Director: Morgan Neville
Featuring: Darlene Love, Merry Clayton, Lisa Fischer
Running time: 91 minutes
The history of showbiz is littered with stories of talented people left out of the limelight – valiant professionals whose unsung efforts enabled brighter stars to shine. In this excellent documentary the spotlight is turned onto background vocalists, or 'backup singers’ – the artists whose voices we’ve all heard, bringing life to the hits, but whose faces we’ve never seen.
Those faces, it turns out, are mostly female and mostly black. The daughters of preachers and churchgoers, these women learnt their trade harmonising in choirs and singing Baptist hymns, where the focus was on 'the blend’ – the joining of many individual voices into a sweet-sounding whole. This mysterious merging is effectively illustrated in the film by a scene featuring the synchronised patterns created by a flock of black birds swooping in unison through a blue sky.
Many of these artists have voices so powerful and distinctive that they’ve been on the brink – or briefly tasted – stardom as soloists. The fact that this crossover rarely turns into a successful commercial career is part of the tragedy the film explores at length. It’s disturbing and moving to see these hopes dashed, especially in the case of Darlene Love, whose career was stalled by the dastardly doings of Phil Spector. As Bruce Springsteen says in one of the film’s key interviews, those twenty feet from the back of the stage to the front can be a very long way to travel.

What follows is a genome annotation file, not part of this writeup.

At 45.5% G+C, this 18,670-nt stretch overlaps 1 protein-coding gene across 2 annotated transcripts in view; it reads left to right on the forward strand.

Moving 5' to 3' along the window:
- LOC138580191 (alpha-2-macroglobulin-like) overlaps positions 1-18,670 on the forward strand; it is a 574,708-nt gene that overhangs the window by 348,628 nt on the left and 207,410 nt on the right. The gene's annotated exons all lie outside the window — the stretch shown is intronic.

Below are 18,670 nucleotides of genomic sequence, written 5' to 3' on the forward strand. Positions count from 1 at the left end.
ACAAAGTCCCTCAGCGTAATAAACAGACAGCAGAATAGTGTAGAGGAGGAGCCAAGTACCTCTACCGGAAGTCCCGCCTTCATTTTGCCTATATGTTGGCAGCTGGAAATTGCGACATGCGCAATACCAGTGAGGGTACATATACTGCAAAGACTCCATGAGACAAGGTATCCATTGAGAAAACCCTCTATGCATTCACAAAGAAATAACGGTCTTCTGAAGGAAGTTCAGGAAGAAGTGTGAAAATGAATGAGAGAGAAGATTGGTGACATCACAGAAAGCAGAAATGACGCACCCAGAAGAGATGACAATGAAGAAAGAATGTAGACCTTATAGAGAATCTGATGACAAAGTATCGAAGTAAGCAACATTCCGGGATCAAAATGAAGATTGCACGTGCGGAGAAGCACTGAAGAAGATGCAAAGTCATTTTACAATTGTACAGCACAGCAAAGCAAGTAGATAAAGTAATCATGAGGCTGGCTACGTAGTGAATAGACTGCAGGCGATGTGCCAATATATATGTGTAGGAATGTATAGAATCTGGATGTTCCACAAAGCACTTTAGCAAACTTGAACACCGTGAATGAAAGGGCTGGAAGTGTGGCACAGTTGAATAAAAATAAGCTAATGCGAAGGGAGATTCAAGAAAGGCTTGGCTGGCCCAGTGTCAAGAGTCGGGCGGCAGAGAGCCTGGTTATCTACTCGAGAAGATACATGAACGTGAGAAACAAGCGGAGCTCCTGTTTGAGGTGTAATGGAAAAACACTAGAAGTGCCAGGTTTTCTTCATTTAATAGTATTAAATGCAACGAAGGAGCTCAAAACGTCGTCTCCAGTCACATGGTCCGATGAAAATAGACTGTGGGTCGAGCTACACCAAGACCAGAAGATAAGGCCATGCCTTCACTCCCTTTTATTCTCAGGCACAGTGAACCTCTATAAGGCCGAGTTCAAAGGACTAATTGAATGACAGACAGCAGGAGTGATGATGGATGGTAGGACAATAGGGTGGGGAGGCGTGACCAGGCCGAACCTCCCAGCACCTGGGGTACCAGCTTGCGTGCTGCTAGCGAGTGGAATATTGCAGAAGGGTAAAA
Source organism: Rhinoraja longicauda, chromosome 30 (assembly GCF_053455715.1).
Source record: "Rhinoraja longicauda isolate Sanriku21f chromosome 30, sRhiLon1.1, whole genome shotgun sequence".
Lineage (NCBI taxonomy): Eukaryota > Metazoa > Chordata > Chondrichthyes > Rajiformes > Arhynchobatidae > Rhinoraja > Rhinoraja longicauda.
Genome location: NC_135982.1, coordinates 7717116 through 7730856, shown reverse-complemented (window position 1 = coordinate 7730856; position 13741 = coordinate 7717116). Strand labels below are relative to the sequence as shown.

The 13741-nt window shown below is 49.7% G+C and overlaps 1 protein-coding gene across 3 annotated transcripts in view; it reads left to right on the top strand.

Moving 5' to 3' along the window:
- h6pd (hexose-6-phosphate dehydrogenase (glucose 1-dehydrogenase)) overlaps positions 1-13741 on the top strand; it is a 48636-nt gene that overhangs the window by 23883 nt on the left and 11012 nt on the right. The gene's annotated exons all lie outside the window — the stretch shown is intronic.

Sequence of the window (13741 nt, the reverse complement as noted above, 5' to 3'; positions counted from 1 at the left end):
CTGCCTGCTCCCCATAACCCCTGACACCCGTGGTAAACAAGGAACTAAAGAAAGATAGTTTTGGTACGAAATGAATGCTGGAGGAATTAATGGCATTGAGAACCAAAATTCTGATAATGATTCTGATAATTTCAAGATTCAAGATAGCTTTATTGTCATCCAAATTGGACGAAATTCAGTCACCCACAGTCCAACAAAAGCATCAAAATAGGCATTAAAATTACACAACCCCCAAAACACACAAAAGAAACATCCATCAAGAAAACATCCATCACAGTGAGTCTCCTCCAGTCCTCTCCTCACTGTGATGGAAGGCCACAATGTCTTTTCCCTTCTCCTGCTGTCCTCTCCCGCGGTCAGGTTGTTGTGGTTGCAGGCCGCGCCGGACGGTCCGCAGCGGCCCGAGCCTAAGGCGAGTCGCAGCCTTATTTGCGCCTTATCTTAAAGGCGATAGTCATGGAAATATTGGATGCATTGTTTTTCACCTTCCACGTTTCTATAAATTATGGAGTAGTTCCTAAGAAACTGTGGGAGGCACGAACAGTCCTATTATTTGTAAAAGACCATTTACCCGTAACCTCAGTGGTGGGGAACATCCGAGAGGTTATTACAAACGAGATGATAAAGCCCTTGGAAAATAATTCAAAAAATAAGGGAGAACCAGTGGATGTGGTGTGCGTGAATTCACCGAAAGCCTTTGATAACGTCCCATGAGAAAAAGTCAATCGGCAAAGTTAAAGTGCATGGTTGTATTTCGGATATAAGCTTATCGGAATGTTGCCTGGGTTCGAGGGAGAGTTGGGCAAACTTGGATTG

The film sometimes feels a trifle drawn out and is occasionally repetitive, but for music lovers, history buffs and students of the fame phenomenon, it’s invaluable. And to the art of backup singing, the film is a long overdue tribute.
Review: Rochelle Siemienowicz, SBS Movieguide - Extracted by Gill Ireland